Chihuahua, Mexico might see in a matter of weeks its first marriage between two members of the same sex.

Tony and Tomas legally challenged Chihuahua's marriage laws after they were denied a license in April. Judge Jose Juan Muzquiz Gomez late last month ruled in their favor and gave the state ten days to file an objection, which it did not. On Tuesday, State Legal Adviser Mario Trevizo Salazar announced that the deadline had passed.

Trevizo noted that the ruling only applies to this case.

Four additional gay couples, 2 from Juarez and 2 from Chihuahua, the state's capital, have also challenged the state's marriage ban, daily El Diario reported.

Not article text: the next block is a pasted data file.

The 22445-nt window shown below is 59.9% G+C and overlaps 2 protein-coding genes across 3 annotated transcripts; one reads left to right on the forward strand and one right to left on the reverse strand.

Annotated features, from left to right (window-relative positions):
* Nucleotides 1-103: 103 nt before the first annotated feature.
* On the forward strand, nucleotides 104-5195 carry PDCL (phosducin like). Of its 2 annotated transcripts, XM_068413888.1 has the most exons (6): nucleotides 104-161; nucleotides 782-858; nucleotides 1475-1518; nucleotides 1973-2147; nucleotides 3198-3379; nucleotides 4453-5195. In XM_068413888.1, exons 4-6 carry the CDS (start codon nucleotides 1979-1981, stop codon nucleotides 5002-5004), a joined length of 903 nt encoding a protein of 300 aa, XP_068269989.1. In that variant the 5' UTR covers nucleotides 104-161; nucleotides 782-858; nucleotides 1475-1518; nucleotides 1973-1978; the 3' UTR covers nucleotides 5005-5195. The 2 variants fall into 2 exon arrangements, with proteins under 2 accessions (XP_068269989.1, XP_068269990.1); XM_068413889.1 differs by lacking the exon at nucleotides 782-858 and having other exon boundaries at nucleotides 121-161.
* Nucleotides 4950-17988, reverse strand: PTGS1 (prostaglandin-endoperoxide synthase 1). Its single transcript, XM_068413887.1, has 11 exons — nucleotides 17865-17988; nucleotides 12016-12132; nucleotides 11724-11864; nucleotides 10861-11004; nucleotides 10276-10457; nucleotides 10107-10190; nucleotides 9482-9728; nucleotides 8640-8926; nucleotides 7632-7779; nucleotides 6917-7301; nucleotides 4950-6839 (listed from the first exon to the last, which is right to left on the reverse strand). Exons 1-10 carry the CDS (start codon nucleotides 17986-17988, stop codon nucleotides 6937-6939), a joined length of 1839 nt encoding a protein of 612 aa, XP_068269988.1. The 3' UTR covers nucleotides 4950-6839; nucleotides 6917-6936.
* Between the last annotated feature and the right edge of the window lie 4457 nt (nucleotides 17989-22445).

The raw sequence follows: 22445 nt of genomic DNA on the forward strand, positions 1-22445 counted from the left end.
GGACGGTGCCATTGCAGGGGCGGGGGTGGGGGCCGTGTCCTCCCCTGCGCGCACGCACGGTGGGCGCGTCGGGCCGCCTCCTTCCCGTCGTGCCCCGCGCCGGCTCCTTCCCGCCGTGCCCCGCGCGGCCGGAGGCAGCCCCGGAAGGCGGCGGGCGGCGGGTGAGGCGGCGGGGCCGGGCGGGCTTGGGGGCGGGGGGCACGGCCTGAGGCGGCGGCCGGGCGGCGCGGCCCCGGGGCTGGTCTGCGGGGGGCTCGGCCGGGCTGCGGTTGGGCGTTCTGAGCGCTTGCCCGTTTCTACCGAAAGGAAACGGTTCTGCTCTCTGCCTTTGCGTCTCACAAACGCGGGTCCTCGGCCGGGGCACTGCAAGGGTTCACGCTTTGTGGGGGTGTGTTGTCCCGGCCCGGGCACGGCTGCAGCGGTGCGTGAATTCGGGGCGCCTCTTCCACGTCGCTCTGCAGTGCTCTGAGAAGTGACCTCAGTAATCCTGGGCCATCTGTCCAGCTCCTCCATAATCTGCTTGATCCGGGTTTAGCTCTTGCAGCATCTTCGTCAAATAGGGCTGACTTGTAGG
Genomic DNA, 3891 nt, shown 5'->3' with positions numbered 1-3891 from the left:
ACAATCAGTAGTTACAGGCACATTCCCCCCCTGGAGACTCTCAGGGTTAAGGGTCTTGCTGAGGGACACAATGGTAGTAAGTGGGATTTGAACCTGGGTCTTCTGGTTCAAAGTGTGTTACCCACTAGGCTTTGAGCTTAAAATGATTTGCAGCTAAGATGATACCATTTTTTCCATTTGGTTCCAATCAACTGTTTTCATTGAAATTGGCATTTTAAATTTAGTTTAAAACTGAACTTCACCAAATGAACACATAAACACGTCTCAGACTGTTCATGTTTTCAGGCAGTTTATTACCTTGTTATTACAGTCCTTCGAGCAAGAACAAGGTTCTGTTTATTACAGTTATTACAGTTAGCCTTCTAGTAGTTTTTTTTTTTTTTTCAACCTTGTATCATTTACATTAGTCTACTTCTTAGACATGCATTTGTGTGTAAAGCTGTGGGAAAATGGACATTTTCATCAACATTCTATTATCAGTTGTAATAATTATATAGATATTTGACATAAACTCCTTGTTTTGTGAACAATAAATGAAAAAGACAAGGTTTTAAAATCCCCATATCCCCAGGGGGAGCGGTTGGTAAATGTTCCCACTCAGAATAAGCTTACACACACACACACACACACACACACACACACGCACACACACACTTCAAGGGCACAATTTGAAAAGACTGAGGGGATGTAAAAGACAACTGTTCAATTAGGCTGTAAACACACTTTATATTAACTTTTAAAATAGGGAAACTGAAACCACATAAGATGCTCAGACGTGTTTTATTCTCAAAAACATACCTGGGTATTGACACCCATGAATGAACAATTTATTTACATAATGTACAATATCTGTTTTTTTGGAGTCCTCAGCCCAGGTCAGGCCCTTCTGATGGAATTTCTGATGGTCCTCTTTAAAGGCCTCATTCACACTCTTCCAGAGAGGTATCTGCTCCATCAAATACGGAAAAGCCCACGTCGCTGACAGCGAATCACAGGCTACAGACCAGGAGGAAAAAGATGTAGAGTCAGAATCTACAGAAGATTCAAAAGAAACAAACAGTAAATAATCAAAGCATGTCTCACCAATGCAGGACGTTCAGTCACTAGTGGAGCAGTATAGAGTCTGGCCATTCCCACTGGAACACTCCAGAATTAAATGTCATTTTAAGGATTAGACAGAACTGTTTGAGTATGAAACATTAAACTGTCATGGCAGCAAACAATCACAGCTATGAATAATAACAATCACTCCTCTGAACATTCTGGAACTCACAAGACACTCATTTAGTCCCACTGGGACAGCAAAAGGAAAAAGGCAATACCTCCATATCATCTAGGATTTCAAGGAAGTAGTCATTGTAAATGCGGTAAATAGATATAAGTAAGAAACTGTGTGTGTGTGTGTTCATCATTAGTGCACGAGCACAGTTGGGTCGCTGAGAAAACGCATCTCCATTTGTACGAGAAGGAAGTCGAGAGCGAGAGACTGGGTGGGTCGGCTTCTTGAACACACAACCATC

Last year, the nation's highest court struck down a similar law in the state of Oaxaca. However, unlike the United States, Mexico's Supreme Court does not have the authority to simultaneously strike down laws throughout the nation, leaving activists to challenge marriage laws, and in some cases constitutional amendments, in all 31 states.

Mexico City, home to nearly 9 million Mexicans, legalized gay nuptials in 2009.

(Related: Mexican lawmaker want gay unions to be held “in the shadows.”)